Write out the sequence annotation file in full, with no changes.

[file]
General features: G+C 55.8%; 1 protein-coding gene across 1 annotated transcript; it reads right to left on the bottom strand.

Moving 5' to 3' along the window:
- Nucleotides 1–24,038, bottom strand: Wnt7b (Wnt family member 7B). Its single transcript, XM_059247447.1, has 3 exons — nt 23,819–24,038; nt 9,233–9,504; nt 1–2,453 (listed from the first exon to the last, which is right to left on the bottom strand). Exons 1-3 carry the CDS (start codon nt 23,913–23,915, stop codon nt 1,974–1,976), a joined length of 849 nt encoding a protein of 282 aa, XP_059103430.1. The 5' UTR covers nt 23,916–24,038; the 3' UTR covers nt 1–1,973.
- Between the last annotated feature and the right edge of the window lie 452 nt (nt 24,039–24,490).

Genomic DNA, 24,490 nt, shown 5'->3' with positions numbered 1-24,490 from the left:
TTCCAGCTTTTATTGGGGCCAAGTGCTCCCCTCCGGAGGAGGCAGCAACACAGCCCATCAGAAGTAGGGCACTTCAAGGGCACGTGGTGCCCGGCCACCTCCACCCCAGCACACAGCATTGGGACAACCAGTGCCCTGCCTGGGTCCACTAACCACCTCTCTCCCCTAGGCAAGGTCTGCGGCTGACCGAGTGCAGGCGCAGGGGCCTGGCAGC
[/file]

General features: G+C 55.8%; 1 protein-coding gene across 1 annotated transcript; it reads right to left on the bottom strand.

Moving 5' to 3' along the window:
- Nucleotides 1–24,038, bottom strand: Wnt7b (Wnt family member 7B). Its single transcript, XM_059247447.1, has 3 exons — nt 23,819–24,038; nt 9,233–9,504; nt 1–2,453 (listed from the first exon to the last, which is right to left on the bottom strand). Exons 1-3 carry the CDS (start codon nt 23,913–23,915, stop codon nt 1,974–1,976), a joined length of 849 nt encoding a protein of 282 aa, XP_059103430.1. The 5' UTR covers nt 23,916–24,038; the 3' UTR covers nt 1–1,973.
- Between the last annotated feature and the right edge of the window lie 452 nt (nt 24,039–24,490).

Genomic DNA, 24,490 nt, shown 5'->3' with positions numbered 1-24,490 from the left:
TTCCAGCTTTTATTGGGGCCAAGTGCTCCCCTCCGGAGGAGGCAGCAACACAGCCCATCAGAAGTAGGGCACTTCAAGGGCACGTGGTGCCCGGCCACCTCCACCCCAGCACACAGCATTGGGACAACCAGTGCCCTGCCTGGGTCCACTAACCACCTCTCTCCCCTAGGCAAGGTCTGCGGCTGACCGAGTGCAGGCGCAGGGGCCTGGCAGC